It is hard to get good advice these days. If you don’t believe me, just ask President Donald Trump about several of his attorneys. I won’t mention any names and this is not a political statement, but he has got some doozies as personal attorneys representing him.

At least, judging from their records and from their behavior. They are skilled at making obscene threats, employing profanity, losing big cases and generally displaying boorish behavior. Now, I know lots of lawyers and I have never met lawyers like this. The lawyers I have known are men and women of high character and firm morals. If you need someone to give good advice and especially to represent you, the choice of that person is seriously important.

Three pastors, each from a different Christian tradition, were having a conversation about prayer. They eventually came to the question of whether there is a specific posture one should assume when praying to God. One said, “I find that I like to sit quietly, close my eyes and fold my hands when I pray.”

The second minister said, “I prefer to lie down on the floor, face down and arms spread when I pray.”

“I prefer to kneel, bow my head and read from my prayerbook,” said the third.

In an adjoining room an electrician was working. He was also overhearing the clergy conversation. The pastors overheard him say, “The best posture for praying I ever had was when I was 50 feet in the air, hanging upside-down on a wire from an electric power pole.”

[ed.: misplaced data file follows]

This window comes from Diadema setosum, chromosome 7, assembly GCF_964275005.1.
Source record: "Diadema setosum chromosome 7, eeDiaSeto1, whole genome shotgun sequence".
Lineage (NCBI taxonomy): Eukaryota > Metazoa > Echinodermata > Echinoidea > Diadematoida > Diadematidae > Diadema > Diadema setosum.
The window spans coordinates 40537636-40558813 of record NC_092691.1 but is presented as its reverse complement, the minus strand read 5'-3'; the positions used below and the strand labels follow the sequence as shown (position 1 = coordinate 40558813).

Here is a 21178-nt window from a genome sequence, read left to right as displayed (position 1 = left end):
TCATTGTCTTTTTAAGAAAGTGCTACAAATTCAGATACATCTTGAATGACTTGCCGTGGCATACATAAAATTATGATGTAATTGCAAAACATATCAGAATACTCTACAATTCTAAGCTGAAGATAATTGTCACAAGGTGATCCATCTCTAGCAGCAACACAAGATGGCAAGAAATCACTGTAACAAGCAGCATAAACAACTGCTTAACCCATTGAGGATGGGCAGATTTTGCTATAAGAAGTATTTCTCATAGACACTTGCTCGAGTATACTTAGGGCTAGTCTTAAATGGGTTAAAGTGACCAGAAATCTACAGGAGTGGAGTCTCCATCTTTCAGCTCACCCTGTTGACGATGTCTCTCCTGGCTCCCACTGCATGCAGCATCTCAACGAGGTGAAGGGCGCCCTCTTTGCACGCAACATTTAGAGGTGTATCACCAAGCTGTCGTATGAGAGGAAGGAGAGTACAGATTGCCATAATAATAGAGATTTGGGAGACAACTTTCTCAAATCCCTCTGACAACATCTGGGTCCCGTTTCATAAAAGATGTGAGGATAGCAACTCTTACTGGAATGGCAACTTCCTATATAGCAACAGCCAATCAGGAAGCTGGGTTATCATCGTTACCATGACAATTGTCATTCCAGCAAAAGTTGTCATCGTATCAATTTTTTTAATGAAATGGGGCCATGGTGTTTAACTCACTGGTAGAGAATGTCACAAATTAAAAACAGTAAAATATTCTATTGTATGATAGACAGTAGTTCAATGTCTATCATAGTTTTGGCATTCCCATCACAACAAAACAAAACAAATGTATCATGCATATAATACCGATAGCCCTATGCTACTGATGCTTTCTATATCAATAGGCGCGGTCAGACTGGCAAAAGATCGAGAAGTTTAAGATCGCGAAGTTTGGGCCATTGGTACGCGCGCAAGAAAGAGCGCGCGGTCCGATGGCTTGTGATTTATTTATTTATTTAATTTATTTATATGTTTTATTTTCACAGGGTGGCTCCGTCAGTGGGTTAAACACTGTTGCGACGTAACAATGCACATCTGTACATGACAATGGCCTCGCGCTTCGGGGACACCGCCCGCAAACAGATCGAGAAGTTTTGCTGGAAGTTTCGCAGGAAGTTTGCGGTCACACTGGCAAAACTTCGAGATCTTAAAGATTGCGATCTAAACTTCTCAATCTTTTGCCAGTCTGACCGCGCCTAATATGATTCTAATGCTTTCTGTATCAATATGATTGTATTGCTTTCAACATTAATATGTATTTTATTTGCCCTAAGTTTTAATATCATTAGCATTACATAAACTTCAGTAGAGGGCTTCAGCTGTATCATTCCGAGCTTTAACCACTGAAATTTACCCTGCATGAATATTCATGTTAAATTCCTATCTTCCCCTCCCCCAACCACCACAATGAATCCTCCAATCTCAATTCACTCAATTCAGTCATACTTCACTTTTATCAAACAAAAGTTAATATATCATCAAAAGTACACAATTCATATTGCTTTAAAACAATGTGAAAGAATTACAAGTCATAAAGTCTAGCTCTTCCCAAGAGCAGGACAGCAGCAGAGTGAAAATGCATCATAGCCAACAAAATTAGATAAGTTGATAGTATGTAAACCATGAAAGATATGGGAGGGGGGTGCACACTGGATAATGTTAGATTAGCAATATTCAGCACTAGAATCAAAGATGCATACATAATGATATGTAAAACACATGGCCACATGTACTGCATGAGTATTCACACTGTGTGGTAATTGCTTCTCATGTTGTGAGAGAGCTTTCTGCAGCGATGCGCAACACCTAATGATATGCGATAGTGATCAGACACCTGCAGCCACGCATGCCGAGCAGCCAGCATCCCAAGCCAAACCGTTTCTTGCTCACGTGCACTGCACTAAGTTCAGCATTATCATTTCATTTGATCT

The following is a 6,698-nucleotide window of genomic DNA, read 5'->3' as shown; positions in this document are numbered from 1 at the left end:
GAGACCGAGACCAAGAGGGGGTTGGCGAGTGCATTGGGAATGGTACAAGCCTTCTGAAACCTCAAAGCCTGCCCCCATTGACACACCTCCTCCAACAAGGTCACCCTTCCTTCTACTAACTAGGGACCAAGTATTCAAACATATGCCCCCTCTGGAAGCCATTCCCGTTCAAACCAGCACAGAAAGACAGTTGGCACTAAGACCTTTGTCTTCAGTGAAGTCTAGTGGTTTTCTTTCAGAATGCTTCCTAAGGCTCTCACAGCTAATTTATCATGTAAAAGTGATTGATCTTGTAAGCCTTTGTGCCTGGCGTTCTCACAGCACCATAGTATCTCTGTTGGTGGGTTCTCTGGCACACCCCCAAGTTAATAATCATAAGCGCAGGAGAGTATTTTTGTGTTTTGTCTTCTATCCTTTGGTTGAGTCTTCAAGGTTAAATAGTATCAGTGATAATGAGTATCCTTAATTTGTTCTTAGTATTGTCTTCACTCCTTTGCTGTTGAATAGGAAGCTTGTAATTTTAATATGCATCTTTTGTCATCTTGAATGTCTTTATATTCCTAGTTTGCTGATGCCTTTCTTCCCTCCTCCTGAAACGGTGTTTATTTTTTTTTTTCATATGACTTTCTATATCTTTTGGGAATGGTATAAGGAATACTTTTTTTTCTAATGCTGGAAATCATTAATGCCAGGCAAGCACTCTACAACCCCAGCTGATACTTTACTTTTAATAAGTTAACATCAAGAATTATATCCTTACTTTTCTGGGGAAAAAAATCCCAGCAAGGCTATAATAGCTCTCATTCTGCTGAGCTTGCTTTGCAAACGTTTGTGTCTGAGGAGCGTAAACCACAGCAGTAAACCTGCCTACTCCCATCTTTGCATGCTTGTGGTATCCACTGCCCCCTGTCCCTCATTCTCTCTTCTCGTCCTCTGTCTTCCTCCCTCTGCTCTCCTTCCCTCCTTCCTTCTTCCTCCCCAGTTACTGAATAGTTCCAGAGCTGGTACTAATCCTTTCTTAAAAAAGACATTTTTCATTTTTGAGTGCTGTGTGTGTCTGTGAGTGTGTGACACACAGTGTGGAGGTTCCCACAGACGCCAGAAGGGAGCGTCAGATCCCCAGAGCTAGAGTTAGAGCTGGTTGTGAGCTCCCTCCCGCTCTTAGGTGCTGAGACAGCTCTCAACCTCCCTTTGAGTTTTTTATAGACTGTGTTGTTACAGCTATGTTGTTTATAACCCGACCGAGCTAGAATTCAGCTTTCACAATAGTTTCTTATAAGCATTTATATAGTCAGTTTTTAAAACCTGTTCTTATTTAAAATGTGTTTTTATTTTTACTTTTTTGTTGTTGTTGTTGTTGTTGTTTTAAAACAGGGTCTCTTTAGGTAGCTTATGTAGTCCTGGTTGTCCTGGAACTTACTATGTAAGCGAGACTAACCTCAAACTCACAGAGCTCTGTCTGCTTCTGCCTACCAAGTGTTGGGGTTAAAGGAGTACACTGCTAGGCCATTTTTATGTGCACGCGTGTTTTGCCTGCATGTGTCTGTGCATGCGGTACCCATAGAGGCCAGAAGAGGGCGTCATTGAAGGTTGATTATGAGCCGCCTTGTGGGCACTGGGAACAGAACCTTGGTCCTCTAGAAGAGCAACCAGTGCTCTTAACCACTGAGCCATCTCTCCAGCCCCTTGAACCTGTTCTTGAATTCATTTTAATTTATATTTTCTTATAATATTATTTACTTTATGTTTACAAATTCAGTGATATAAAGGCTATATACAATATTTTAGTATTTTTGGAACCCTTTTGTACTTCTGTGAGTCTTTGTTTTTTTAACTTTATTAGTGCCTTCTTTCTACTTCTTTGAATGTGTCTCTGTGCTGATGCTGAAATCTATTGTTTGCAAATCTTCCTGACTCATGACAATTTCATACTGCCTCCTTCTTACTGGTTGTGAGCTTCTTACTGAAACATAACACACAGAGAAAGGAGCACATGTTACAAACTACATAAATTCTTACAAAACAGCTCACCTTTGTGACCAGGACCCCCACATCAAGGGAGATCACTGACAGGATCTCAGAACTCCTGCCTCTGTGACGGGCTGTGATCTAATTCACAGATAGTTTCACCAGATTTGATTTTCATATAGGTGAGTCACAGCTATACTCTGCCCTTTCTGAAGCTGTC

The patriotic season is a weird time. On the one hand there are the Memorial Day and Fourth of July festivities. Sports and recreational activities abound. Baseball, NASCAR, beaches, mountains and lakes beckon. Airplane flyovers, fireworks and road rage! 

Yep, you read that correctly — road rage. CNN recently reported that we need to be careful on the highways during July and August because this is the time when road rage is at its highest pitch each year. Let’s think about this.

“I see trees of green, red roses too

I see them bloom for me and you

And I think to myself what a wonderful world ...”

I can hear in my imagination the raspy, melodic voice of “Satchmo” Louis Armstrong singing that song and stirring my heart and soul. But from another room in our house I overhear the cable news network broadcasting the news of the day and I say to myself, “What a discouraging world!” Then I get hold of myself, give myself a swift kick in the seat of my emotional pants, and remind my brain that we can do something about this funk we are in.